Sunday, December 09, 2018
#Science; I can read
When sources are on the web, the Internet Archive will have iterations of a source available in its Wayback machine. It ensures that sources remain available and thereby much of the integrity of Wikipedia is maintained.
For scientific sources we are unlucky. Reading a scientific paper can set you back $45,- and it only allows you to read that paper for a day.. In effect all such papers cannot be read; we "have to" trust them and there are plenty of papers that are extremely problematic and also expensive to read.
Many papers are increasingly FAIR. They are Findable, Accessible, Interoperable and Reusable. The best first line partners we have are again the Internet Archive and ORCiD. Organisations like the Biodiversity Heritage Library store scientific papers at the IA thereby making them available for as long as the IA exists. ORCiD is where living scientists identify themselves and if they so choose, the publications they (co-)authored. It makes them and/or their papers findable. The papers typically include a DOI making them accessible. After that it is anyone's guess if you can actually read them.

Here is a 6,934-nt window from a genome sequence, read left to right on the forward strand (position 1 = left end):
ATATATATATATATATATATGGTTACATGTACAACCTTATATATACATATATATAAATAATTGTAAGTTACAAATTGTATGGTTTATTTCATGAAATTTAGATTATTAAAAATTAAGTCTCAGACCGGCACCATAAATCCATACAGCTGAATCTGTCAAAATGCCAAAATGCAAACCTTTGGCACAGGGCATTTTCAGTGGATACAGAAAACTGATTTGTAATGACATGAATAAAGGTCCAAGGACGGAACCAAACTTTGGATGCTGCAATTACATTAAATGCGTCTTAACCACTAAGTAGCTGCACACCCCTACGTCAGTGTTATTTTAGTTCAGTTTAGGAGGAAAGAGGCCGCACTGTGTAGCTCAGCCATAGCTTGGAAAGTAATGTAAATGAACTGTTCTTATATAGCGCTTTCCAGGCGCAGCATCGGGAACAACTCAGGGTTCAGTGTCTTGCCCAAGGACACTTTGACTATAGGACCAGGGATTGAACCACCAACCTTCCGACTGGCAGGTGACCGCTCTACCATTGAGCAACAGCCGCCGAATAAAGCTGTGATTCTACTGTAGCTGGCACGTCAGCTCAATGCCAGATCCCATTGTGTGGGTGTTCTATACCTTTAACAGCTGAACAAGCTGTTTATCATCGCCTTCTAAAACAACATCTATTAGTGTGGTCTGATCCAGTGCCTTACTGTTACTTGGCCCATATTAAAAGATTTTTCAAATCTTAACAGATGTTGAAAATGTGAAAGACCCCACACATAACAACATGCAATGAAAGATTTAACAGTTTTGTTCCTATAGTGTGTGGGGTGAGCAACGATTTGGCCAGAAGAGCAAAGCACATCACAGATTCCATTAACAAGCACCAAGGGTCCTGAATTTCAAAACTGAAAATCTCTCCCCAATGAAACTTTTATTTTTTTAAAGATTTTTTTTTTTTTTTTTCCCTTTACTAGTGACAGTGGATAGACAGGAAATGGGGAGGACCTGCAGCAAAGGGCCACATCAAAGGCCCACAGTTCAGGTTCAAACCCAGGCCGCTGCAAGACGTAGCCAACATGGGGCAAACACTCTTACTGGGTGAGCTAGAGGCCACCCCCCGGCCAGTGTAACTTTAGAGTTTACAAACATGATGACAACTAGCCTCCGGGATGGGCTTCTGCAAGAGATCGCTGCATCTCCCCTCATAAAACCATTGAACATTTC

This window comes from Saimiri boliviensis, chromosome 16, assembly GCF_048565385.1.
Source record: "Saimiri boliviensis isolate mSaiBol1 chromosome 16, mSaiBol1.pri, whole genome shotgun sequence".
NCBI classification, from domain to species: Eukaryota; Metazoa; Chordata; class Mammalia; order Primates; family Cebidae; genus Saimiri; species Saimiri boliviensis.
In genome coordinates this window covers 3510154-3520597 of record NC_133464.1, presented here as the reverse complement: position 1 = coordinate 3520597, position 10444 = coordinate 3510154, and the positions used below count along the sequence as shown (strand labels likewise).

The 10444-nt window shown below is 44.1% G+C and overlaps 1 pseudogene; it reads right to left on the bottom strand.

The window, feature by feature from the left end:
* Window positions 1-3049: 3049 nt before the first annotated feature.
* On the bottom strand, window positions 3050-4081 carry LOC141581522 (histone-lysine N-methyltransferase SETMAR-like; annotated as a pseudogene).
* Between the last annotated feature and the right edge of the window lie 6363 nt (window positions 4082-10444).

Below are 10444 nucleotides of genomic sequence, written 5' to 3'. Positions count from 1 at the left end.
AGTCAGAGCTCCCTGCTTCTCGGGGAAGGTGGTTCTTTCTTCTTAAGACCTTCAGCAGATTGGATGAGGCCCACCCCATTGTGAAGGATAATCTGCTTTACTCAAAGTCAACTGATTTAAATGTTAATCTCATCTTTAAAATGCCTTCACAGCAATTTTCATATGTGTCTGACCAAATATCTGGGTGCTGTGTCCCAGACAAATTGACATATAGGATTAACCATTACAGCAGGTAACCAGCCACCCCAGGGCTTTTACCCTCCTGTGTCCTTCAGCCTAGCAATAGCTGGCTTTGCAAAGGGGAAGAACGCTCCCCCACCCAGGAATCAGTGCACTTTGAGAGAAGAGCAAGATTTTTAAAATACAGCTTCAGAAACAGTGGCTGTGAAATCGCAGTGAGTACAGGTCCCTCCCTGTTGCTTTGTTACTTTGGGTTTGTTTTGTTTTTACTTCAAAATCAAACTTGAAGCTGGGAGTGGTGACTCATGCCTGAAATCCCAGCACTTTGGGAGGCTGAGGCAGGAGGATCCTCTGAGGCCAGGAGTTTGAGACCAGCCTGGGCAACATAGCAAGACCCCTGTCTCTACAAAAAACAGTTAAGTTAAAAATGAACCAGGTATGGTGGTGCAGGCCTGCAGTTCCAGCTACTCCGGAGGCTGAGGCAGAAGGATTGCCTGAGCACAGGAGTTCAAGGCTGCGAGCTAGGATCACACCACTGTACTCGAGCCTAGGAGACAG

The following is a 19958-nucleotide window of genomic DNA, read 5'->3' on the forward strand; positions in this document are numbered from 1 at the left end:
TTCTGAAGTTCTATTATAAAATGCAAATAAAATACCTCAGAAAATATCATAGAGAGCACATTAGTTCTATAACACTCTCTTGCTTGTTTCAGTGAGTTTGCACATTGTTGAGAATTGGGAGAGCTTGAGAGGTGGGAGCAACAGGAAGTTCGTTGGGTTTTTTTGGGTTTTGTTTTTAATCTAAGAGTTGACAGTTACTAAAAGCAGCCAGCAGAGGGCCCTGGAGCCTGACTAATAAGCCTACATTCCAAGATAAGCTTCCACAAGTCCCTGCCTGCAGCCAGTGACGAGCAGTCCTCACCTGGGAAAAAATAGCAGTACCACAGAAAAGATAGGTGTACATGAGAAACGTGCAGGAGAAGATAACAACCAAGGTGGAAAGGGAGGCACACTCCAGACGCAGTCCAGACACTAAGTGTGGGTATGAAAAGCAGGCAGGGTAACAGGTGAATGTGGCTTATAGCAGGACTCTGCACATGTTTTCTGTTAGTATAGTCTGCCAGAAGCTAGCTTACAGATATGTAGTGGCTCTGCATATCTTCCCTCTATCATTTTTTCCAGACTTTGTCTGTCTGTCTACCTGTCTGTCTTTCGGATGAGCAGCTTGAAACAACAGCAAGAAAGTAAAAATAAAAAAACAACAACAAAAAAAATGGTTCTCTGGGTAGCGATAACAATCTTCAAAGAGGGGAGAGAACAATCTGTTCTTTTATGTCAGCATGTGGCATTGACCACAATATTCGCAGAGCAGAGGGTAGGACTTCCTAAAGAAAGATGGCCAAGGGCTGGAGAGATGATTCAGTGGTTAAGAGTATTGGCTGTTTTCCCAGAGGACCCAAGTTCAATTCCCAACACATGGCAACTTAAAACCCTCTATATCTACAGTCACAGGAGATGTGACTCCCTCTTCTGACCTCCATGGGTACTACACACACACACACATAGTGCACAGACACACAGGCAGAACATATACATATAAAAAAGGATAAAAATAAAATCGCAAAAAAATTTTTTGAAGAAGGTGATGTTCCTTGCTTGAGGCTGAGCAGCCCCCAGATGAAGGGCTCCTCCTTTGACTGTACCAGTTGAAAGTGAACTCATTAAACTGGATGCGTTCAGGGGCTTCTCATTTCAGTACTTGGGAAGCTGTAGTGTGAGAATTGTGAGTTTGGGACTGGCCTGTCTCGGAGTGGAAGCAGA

Scientists that are open about their work may find that they and their work found its way into Wikidata. For Karsten Suhre this was done; his scientific work is represented in his Scholia and many of his co-authors have been automatically added from ORCiD and have been processed as well. His co-authors that are not as open are largely missing but that is only Fair; I do not volunteer to promote them.
What Wikidata has is not representative of all of science but it increasingly represents the science that is open access, the science that I can read, that you can read that is for all of us there to read. The science that deserves to be used as sources in Wikipedia. We can read.